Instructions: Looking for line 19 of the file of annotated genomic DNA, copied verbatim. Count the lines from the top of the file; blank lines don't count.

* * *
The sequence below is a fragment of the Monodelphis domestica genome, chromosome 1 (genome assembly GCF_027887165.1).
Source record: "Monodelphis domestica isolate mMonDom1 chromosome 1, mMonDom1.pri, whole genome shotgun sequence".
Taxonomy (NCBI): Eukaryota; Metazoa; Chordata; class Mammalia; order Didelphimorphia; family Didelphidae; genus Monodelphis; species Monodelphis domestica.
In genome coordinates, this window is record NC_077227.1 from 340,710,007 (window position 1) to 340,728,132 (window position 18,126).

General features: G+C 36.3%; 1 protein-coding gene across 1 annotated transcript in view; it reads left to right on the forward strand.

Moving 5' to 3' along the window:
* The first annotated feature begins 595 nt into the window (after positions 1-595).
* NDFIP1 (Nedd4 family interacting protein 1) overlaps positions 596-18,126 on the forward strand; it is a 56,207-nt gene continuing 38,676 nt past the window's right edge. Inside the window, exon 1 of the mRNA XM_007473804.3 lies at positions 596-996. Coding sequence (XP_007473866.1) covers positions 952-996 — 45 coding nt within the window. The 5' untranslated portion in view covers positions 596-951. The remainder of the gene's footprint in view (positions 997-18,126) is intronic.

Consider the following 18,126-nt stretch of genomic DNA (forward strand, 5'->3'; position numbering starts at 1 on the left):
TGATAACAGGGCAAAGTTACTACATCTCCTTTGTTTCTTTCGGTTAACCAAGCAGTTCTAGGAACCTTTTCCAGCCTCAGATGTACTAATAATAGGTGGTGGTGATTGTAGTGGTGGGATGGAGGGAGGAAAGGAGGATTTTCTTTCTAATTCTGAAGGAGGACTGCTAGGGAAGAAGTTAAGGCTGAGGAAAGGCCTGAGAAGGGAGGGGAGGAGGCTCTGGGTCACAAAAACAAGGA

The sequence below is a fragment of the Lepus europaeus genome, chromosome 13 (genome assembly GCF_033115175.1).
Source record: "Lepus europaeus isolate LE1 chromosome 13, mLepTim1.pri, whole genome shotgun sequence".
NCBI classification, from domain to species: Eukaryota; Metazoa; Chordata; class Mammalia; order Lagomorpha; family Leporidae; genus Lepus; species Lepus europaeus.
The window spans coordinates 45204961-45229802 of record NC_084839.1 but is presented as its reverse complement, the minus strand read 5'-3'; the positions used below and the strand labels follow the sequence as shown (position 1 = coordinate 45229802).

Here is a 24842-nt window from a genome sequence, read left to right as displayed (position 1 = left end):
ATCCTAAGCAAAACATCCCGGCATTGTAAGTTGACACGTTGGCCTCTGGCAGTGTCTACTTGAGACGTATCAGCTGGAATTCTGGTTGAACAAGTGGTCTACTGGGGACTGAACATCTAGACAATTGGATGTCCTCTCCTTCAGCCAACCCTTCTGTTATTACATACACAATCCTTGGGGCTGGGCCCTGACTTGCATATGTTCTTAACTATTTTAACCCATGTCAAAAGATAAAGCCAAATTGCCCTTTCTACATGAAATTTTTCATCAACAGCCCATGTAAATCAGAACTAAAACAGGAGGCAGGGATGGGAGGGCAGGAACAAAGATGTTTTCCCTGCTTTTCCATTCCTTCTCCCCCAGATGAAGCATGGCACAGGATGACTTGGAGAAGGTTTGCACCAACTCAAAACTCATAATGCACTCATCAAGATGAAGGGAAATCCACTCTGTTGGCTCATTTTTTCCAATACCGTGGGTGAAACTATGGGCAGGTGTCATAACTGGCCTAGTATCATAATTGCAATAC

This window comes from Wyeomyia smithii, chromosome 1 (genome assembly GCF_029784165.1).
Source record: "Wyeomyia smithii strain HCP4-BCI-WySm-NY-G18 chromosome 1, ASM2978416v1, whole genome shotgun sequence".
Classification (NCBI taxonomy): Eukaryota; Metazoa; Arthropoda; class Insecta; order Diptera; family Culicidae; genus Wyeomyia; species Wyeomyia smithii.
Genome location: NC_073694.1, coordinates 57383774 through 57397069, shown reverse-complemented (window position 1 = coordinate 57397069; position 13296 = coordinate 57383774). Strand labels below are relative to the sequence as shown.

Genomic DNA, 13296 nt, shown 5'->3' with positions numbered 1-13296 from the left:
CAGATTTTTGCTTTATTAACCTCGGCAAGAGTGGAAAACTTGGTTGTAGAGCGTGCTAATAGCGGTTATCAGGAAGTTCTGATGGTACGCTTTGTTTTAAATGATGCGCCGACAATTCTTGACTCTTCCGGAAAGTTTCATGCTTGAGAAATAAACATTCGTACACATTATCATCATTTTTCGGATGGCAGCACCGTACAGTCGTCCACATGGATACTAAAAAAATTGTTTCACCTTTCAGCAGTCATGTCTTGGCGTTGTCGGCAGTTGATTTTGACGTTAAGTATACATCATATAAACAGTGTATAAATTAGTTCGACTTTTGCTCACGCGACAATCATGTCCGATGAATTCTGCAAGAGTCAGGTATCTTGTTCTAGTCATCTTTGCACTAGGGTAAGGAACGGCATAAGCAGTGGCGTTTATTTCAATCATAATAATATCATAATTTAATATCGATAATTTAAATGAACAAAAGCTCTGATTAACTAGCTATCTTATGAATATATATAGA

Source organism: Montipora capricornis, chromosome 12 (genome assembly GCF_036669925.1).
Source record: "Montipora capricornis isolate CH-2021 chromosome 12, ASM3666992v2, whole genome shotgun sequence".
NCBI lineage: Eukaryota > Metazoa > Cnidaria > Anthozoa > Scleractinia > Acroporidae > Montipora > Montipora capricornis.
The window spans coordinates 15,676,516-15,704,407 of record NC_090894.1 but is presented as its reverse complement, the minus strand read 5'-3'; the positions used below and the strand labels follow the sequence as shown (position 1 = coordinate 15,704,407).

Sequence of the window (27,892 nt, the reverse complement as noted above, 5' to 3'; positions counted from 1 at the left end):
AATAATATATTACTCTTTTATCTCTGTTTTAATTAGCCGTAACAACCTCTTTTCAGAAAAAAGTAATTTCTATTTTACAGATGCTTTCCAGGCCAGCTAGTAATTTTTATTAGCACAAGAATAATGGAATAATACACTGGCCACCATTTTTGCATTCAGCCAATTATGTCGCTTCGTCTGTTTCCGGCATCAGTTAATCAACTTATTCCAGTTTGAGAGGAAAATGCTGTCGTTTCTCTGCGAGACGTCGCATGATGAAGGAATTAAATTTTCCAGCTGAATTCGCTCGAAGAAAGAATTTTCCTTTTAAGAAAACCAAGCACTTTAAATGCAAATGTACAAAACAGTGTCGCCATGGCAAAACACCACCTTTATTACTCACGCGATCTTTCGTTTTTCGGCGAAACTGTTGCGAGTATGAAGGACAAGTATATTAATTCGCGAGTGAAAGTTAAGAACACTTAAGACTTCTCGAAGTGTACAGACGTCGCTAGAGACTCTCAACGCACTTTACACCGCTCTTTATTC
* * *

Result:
Classification (NCBI taxonomy): Eukaryota; Metazoa; Arthropoda; class Insecta; order Diptera; family Culicidae; genus Wyeomyia; species Wyeomyia smithii.